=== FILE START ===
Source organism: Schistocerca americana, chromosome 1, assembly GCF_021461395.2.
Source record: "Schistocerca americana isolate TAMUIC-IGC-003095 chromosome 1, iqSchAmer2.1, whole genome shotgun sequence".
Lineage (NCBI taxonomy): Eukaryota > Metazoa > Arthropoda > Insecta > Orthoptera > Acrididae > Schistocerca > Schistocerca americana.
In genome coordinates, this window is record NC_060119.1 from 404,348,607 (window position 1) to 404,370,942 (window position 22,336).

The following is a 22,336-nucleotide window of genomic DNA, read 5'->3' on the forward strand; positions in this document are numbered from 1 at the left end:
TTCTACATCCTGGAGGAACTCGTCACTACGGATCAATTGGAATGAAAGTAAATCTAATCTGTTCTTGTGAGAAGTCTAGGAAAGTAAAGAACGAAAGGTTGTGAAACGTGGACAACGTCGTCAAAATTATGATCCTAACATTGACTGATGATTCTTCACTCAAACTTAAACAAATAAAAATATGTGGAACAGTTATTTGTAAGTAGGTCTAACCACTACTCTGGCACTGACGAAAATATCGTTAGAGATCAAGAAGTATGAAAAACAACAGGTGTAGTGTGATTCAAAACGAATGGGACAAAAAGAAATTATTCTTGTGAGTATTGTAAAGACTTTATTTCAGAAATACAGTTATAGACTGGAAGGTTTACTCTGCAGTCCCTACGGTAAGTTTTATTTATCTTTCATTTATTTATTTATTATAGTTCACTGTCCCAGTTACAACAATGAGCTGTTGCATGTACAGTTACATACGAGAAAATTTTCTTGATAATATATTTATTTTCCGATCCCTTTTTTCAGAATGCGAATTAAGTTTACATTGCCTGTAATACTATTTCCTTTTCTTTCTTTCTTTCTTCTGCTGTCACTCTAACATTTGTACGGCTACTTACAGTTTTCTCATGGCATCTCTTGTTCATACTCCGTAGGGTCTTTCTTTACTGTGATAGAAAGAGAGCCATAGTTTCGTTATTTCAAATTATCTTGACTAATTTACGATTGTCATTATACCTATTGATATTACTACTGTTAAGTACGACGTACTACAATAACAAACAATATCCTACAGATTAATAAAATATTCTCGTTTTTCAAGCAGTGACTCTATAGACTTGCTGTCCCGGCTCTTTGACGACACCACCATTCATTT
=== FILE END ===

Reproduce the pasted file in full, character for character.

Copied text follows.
Source organism: Schistocerca americana, chromosome 1, assembly GCF_021461395.2.
Source record: "Schistocerca americana isolate TAMUIC-IGC-003095 chromosome 1, iqSchAmer2.1, whole genome shotgun sequence".
Lineage (NCBI taxonomy): Eukaryota > Metazoa > Arthropoda > Insecta > Orthoptera > Acrididae > Schistocerca > Schistocerca americana.
In genome coordinates, this window is record NC_060119.1 from 404,348,607 (window position 1) to 404,370,942 (window position 22,336).

The following is a 22,336-nucleotide window of genomic DNA, read 5'->3' on the forward strand; positions in this document are numbered from 1 at the left end:
TTCTACATCCTGGAGGAACTCGTCACTACGGATCAATTGGAATGAAAGTAAATCTAATCTGTTCTTGTGAGAAGTCTAGGAAAGTAAAGAACGAAAGGTTGTGAAACGTGGACAACGTCGTCAAAATTATGATCCTAACATTGACTGATGATTCTTCACTCAAACTTAAACAAATAAAAATATGTGGAACAGTTATTTGTAAGTAGGTCTAACCACTACTCTGGCACTGACGAAAATATCGTTAGAGATCAAGAAGTATGAAAAACAACAGGTGTAGTGTGATTCAAAACGAATGGGACAAAAAGAAATTATTCTTGTGAGTATTGTAAAGACTTTATTTCAGAAATACAGTTATAGACTGGAAGGTTTACTCTGCAGTCCCTACGGTAAGTTTTATTTATCTTTCATTTATTTATTTATTATAGTTCACTGTCCCAGTTACAACAATGAGCTGTTGCATGTACAGTTACATACGAGAAAATTTTCTTGATAATATATTTATTTTCCGATCCCTTTTTTCAGAATGCGAATTAAGTTTACATTGCCTGTAATACTATTTCCTTTTCTTTCTTTCTTTCTTCTGCTGTCACTCTAACATTTGTACGGCTACTTACAGTTTTCTCATGGCATCTCTTGTTCATACTCCGTAGGGTCTTTCTTTACTGTGATAGAAAGAGAGCCATAGTTTCGTTATTTCAAATTATCTTGACTAATTTACGATTGTCATTATACCTATTGATATTACTACTGTTAAGTACGACGTACTACAATAACAAACAATATCCTACAGATTAATAAAATATTCTCGTTTTTCAAGCAGTGACTCTATAGACTTGCTGTCCCGGCTCTTTGACGACACCACCATTCATTT